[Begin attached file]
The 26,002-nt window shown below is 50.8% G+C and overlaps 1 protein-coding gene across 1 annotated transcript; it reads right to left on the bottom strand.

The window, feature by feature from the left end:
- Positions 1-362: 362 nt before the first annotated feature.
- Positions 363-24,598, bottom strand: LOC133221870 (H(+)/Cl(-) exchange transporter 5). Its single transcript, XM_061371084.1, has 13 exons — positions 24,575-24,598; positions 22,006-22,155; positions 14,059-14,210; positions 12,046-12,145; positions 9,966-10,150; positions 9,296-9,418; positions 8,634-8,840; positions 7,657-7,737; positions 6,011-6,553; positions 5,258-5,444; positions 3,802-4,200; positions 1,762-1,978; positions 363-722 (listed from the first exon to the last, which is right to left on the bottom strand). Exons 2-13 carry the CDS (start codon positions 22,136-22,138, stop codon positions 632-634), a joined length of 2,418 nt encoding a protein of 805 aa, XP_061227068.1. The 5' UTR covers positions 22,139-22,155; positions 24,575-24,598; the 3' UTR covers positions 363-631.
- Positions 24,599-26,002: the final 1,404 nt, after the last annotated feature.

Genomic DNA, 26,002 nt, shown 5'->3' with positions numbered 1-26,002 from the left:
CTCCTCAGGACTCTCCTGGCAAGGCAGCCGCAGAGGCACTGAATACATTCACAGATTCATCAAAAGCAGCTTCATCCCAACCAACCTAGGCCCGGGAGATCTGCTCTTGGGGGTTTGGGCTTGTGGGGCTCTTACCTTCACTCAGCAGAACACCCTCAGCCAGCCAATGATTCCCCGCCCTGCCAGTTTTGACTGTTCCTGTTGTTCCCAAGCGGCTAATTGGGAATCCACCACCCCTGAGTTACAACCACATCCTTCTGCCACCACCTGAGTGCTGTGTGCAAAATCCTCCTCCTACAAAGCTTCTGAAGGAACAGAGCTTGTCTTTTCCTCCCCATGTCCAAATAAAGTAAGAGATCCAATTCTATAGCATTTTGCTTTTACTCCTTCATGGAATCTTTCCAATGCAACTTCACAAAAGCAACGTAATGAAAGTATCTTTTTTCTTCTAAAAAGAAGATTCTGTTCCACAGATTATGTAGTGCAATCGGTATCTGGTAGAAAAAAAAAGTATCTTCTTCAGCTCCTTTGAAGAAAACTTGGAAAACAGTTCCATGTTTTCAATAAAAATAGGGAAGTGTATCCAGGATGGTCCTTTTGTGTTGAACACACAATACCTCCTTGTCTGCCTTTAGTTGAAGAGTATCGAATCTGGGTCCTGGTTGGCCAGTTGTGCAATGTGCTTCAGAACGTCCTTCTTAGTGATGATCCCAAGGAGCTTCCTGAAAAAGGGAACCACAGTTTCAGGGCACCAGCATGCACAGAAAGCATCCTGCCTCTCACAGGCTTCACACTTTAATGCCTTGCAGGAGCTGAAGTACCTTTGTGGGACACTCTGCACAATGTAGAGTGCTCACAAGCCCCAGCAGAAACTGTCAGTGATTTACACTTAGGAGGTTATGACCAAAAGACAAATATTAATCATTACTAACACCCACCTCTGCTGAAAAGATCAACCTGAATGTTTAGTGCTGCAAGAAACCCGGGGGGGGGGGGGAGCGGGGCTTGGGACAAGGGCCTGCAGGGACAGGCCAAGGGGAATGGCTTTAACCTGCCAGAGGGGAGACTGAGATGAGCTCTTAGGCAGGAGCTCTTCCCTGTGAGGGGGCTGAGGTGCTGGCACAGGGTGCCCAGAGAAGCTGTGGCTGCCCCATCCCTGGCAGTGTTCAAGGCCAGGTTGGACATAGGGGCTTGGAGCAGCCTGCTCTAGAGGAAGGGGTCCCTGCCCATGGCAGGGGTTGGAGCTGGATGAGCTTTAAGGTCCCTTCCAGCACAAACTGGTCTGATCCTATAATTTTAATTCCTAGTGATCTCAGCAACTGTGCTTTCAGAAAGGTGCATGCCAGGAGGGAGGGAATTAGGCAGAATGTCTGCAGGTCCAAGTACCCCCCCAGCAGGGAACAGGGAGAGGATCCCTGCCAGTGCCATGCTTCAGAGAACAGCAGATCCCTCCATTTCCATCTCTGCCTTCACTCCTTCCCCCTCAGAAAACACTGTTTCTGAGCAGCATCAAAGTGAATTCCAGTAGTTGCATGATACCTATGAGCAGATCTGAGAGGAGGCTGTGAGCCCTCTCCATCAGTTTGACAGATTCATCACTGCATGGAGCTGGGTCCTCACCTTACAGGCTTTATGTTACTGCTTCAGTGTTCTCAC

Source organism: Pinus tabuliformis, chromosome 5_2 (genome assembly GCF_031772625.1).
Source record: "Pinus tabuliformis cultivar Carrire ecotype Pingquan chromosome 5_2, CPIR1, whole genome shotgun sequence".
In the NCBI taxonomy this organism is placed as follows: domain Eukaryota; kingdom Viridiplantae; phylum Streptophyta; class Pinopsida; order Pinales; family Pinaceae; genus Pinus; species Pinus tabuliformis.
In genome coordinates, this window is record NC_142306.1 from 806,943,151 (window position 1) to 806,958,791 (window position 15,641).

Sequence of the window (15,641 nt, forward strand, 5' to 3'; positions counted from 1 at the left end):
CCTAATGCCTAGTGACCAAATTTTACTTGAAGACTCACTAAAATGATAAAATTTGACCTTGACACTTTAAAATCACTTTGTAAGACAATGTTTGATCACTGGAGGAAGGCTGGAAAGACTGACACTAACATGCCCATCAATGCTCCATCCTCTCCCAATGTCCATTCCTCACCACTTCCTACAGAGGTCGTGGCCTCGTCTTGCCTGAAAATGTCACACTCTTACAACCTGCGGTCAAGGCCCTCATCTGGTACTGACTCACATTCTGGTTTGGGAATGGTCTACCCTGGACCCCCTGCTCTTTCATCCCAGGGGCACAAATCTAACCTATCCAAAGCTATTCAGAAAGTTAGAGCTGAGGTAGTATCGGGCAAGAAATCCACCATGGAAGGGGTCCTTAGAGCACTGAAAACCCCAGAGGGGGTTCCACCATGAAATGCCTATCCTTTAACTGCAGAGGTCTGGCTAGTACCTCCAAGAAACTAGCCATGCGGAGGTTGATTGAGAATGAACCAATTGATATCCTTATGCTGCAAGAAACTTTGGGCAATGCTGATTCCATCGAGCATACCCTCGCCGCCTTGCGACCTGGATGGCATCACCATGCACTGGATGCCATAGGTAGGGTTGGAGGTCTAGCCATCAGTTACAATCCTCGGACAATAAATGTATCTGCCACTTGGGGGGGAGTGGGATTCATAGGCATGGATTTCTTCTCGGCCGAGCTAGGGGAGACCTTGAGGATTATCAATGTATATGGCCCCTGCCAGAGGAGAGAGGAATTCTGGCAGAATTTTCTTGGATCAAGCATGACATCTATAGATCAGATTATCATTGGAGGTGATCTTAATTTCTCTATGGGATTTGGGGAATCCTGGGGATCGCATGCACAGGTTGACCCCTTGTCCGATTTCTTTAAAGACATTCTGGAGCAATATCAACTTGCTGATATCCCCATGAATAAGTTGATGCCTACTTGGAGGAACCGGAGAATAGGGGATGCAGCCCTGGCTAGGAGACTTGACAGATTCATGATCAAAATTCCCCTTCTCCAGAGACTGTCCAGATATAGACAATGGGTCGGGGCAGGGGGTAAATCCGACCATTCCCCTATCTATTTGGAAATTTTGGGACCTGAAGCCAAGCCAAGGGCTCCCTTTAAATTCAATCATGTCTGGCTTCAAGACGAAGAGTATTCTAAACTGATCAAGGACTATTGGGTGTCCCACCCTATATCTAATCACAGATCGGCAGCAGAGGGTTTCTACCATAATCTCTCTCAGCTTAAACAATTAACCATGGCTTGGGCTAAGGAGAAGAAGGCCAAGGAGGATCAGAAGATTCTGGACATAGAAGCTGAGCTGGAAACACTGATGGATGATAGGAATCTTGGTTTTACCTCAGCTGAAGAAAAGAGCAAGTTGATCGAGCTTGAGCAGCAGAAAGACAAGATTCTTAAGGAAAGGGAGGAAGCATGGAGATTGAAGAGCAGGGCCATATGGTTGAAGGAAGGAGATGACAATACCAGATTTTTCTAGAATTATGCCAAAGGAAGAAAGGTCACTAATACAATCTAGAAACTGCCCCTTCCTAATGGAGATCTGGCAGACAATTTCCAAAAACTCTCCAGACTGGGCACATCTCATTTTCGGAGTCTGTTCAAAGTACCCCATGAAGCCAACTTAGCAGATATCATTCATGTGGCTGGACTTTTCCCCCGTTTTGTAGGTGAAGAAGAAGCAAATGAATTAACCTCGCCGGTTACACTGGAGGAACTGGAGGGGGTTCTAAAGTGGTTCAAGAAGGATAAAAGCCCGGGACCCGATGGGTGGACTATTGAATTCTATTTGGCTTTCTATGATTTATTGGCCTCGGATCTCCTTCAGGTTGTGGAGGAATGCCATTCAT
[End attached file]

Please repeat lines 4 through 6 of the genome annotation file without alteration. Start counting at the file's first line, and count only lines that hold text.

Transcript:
- Positions 363-24,598, bottom strand: LOC133221870 (H(+)/Cl(-) exchange transporter 5). Its single transcript, XM_061371084.1, has 13 exons — positions 24,575-24,598; positions 22,006-22,155; positions 14,059-14,210; positions 12,046-12,145; positions 9,966-10,150; positions 9,296-9,418; positions 8,634-8,840; positions 7,657-7,737; positions 6,011-6,553; positions 5,258-5,444; positions 3,802-4,200; positions 1,762-1,978; positions 363-722 (listed from the first exon to the last, which is right to left on the bottom strand). Exons 2-13 carry the CDS (start codon positions 22,136-22,138, stop codon positions 632-634), a joined length of 2,418 nt encoding a protein of 805 aa, XP_061227068.1. The 5' UTR covers positions 22,139-22,155; positions 24,575-24,598; the 3' UTR covers positions 363-631.
- Positions 24,599-26,002: the final 1,404 nt, after the last annotated feature.

Genomic DNA, 26,002 nt, shown 5'->3' with positions numbered 1-26,002 from the left: